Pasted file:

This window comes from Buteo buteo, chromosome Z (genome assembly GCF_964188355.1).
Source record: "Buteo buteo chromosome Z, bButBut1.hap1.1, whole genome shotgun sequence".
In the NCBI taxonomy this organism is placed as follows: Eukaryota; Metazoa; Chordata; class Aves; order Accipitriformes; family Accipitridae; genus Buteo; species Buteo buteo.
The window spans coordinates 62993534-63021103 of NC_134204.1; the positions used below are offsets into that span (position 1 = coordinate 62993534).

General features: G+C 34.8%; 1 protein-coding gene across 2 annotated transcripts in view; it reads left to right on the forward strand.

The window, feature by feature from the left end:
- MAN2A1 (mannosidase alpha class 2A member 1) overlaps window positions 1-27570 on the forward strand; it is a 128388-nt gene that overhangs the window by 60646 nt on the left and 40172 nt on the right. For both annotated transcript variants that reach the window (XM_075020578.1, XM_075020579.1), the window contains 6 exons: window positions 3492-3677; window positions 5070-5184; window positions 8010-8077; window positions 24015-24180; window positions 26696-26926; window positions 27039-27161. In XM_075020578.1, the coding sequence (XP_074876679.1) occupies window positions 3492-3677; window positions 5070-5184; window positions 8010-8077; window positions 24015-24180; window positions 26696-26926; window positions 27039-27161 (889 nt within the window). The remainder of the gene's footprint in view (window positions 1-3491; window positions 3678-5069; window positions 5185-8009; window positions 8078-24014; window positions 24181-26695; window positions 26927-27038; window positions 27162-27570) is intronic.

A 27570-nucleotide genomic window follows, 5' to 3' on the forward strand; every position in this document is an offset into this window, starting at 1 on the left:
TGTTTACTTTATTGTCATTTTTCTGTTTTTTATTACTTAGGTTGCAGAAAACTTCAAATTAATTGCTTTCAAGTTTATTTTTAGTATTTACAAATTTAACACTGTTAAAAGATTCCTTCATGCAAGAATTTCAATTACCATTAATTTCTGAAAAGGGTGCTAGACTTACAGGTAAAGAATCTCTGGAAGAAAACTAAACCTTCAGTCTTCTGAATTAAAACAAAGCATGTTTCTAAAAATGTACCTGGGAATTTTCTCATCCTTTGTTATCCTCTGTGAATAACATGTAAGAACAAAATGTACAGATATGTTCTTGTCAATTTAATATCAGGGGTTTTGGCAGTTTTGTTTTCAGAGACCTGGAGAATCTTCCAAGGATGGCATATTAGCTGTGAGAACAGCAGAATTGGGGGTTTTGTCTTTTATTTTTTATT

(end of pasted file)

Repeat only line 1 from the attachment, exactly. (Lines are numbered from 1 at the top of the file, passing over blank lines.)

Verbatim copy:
This window comes from Buteo buteo, chromosome Z (genome assembly GCF_964188355.1).